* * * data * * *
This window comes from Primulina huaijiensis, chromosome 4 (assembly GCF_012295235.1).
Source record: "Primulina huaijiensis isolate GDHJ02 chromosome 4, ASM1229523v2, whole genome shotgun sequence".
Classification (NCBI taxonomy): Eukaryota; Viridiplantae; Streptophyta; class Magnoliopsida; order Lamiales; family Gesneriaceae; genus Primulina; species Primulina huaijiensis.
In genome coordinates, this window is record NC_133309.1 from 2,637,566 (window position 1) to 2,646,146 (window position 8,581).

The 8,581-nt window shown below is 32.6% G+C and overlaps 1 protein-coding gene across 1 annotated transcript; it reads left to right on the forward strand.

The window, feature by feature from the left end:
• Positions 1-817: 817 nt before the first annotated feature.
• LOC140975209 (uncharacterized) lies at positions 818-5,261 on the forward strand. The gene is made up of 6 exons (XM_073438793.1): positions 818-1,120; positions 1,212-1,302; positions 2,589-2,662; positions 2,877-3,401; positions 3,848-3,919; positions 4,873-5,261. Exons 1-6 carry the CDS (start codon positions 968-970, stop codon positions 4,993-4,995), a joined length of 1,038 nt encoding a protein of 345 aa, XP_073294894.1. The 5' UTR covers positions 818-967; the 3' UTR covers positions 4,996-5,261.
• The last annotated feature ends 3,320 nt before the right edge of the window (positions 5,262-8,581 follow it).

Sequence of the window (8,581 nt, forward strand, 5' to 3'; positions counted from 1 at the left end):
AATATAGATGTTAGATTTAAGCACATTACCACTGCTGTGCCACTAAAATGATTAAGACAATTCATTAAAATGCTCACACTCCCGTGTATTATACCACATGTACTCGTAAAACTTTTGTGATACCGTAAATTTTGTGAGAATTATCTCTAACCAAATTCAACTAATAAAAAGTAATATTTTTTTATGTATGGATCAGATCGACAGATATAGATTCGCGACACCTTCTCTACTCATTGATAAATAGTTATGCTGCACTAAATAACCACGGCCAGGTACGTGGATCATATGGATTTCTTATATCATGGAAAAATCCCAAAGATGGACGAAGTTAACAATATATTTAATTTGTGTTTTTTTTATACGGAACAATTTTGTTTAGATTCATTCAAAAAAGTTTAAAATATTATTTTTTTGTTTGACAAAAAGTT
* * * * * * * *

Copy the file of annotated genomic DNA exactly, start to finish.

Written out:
This window comes from Primulina huaijiensis, chromosome 4 (assembly GCF_012295235.1).
Source record: "Primulina huaijiensis isolate GDHJ02 chromosome 4, ASM1229523v2, whole genome shotgun sequence".
Classification (NCBI taxonomy): Eukaryota; Viridiplantae; Streptophyta; class Magnoliopsida; order Lamiales; family Gesneriaceae; genus Primulina; species Primulina huaijiensis.
In genome coordinates, this window is record NC_133309.1 from 2,637,566 (window position 1) to 2,646,146 (window position 8,581).

The 8,581-nt window shown below is 32.6% G+C and overlaps 1 protein-coding gene across 1 annotated transcript; it reads left to right on the forward strand.

The window, feature by feature from the left end:
• Positions 1-817: 817 nt before the first annotated feature.
• LOC140975209 (uncharacterized) lies at positions 818-5,261 on the forward strand. The gene is made up of 6 exons (XM_073438793.1): positions 818-1,120; positions 1,212-1,302; positions 2,589-2,662; positions 2,877-3,401; positions 3,848-3,919; positions 4,873-5,261. Exons 1-6 carry the CDS (start codon positions 968-970, stop codon positions 4,993-4,995), a joined length of 1,038 nt encoding a protein of 345 aa, XP_073294894.1. The 5' UTR covers positions 818-967; the 3' UTR covers positions 4,996-5,261.
• The last annotated feature ends 3,320 nt before the right edge of the window (positions 5,262-8,581 follow it).

Sequence of the window (8,581 nt, forward strand, 5' to 3'; positions counted from 1 at the left end):
AATATAGATGTTAGATTTAAGCACATTACCACTGCTGTGCCACTAAAATGATTAAGACAATTCATTAAAATGCTCACACTCCCGTGTATTATACCACATGTACTCGTAAAACTTTTGTGATACCGTAAATTTTGTGAGAATTATCTCTAACCAAATTCAACTAATAAAAAGTAATATTTTTTTATGTATGGATCAGATCGACAGATATAGATTCGCGACACCTTCTCTACTCATTGATAAATAGTTATGCTGCACTAAATAACCACGGCCAGGTACGTGGATCATATGGATTTCTTATATCATGGAAAAATCCCAAAGATGGACGAAGTTAACAATATATTTAATTTGTGTTTTTTTTATACGGAACAATTTTGTTTAGATTCATTCAAAAAAGTTTAAAATATTATTTTTTTGTTTGACAAAAAGTT